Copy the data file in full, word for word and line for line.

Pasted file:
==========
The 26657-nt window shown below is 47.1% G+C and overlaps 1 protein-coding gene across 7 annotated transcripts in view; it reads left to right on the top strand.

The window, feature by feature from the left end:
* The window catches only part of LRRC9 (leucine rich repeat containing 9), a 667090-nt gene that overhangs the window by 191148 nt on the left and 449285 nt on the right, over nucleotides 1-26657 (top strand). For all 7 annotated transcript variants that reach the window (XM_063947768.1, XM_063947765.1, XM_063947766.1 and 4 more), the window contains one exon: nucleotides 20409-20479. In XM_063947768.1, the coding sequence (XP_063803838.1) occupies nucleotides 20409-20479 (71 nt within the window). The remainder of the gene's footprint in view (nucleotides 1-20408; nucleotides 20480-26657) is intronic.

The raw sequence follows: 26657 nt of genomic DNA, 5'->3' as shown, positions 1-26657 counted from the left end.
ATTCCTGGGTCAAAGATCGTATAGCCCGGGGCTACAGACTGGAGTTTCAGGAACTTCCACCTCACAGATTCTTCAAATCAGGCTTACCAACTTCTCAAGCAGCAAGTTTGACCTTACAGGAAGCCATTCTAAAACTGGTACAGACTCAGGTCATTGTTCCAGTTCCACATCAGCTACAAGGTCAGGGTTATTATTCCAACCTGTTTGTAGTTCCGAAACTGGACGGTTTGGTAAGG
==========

The 26657-nt window shown below is 47.1% G+C and overlaps 1 protein-coding gene across 7 annotated transcripts in view; it reads left to right on the top strand.

The window, feature by feature from the left end:
* The window catches only part of LRRC9 (leucine rich repeat containing 9), a 667090-nt gene that overhangs the window by 191148 nt on the left and 449285 nt on the right, over nucleotides 1-26657 (top strand). For all 7 annotated transcript variants that reach the window (XM_063947768.1, XM_063947765.1, XM_063947766.1 and 4 more), the window contains one exon: nucleotides 20409-20479. In XM_063947768.1, the coding sequence (XP_063803838.1) occupies nucleotides 20409-20479 (71 nt within the window). The remainder of the gene's footprint in view (nucleotides 1-20408; nucleotides 20480-26657) is intronic.

The raw sequence follows: 26657 nt of genomic DNA, 5'->3' as shown, positions 1-26657 counted from the left end.
ATTCCTGGGTCAAAGATCGTATAGCCCGGGGCTACAGACTGGAGTTTCAGGAACTTCCACCTCACAGATTCTTCAAATCAGGCTTACCAACTTCTCAAGCAGCAAGTTTGACCTTACAGGAAGCCATTCTAAAACTGGTACAGACTCAGGTCATTGTTCCAGTTCCACATCAGCTACAAGGTCAGGGTTATTATTCCAACCTGTTTGTAGTTCCGAAACTGGACGGTTTGGTAAGG